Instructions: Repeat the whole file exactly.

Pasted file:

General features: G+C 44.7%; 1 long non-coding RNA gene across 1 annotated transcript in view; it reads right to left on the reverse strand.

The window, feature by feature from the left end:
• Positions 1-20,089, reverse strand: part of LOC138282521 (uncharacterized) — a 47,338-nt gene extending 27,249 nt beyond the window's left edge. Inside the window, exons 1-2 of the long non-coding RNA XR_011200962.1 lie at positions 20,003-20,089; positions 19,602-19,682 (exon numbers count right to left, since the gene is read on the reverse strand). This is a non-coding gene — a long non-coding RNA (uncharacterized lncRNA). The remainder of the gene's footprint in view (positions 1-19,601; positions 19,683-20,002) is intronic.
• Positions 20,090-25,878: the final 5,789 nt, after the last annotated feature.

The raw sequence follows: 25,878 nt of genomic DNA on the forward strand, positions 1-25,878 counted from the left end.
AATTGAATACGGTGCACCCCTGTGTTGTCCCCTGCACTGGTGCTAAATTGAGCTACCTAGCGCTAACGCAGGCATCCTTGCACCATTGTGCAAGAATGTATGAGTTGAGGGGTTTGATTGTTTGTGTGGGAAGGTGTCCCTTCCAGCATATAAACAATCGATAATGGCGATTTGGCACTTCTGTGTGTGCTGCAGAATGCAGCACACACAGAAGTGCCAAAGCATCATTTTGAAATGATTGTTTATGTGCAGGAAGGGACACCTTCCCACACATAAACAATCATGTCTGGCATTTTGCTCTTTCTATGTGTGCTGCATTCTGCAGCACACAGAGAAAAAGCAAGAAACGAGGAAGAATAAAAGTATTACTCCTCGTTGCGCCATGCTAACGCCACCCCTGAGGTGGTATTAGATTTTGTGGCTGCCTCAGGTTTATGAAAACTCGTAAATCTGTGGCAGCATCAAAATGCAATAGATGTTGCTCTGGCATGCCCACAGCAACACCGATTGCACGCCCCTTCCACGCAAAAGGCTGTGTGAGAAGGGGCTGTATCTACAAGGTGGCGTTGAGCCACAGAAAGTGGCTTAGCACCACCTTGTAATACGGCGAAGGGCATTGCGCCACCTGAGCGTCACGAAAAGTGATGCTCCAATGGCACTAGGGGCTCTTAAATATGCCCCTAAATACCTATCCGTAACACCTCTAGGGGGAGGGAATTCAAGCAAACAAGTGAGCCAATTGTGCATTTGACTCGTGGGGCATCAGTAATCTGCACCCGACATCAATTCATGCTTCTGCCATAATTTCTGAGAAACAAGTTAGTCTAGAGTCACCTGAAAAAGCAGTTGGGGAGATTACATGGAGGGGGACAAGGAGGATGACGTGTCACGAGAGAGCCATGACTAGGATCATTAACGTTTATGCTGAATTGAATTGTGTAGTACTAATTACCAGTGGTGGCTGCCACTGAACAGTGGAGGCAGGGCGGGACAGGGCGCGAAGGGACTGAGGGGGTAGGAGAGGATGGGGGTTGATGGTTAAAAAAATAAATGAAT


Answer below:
General features: G+C 44.7%; 1 long non-coding RNA gene across 1 annotated transcript in view; it reads right to left on the reverse strand.

The window, feature by feature from the left end:
• Positions 1-20,089, reverse strand: part of LOC138282521 (uncharacterized) — a 47,338-nt gene extending 27,249 nt beyond the window's left edge. Inside the window, exons 1-2 of the long non-coding RNA XR_011200962.1 lie at positions 20,003-20,089; positions 19,602-19,682 (exon numbers count right to left, since the gene is read on the reverse strand). This is a non-coding gene — a long non-coding RNA (uncharacterized lncRNA). The remainder of the gene's footprint in view (positions 1-19,601; positions 19,683-20,002) is intronic.
• Positions 20,090-25,878: the final 5,789 nt, after the last annotated feature.

The raw sequence follows: 25,878 nt of genomic DNA on the forward strand, positions 1-25,878 counted from the left end.
AATTGAATACGGTGCACCCCTGTGTTGTCCCCTGCACTGGTGCTAAATTGAGCTACCTAGCGCTAACGCAGGCATCCTTGCACCATTGTGCAAGAATGTATGAGTTGAGGGGTTTGATTGTTTGTGTGGGAAGGTGTCCCTTCCAGCATATAAACAATCGATAATGGCGATTTGGCACTTCTGTGTGTGCTGCAGAATGCAGCACACACAGAAGTGCCAAAGCATCATTTTGAAATGATTGTTTATGTGCAGGAAGGGACACCTTCCCACACATAAACAATCATGTCTGGCATTTTGCTCTTTCTATGTGTGCTGCATTCTGCAGCACACAGAGAAAAAGCAAGAAACGAGGAAGAATAAAAGTATTACTCCTCGTTGCGCCATGCTAACGCCACCCCTGAGGTGGTATTAGATTTTGTGGCTGCCTCAGGTTTATGAAAACTCGTAAATCTGTGGCAGCATCAAAATGCAATAGATGTTGCTCTGGCATGCCCACAGCAACACCGATTGCACGCCCCTTCCACGCAAAAGGCTGTGTGAGAAGGGGCTGTATCTACAAGGTGGCGTTGAGCCACAGAAAGTGGCTTAGCACCACCTTGTAATACGGCGAAGGGCATTGCGCCACCTGAGCGTCACGAAAAGTGATGCTCCAATGGCACTAGGGGCTCTTAAATATGCCCCTAAATACCTATCCGTAACACCTCTAGGGGGAGGGAATTCAAGCAAACAAGTGAGCCAATTGTGCATTTGACTCGTGGGGCATCAGTAATCTGCACCCGACATCAATTCATGCTTCTGCCATAATTTCTGAGAAACAAGTTAGTCTAGAGTCACCTGAAAAAGCAGTTGGGGAGATTACATGGAGGGGGACAAGGAGGATGACGTGTCACGAGAGAGCCATGACTAGGATCATTAACGTTTATGCTGAATTGAATTGTGTAGTACTAATTACCAGTGGTGGCTGCCACTGAACAGTGGAGGCAGGGCGGGACAGGGCGCGAAGGGACTGAGGGGGTAGGAGAGGATGGGGGTTGATGGTTAAAAAAATAAATGAAT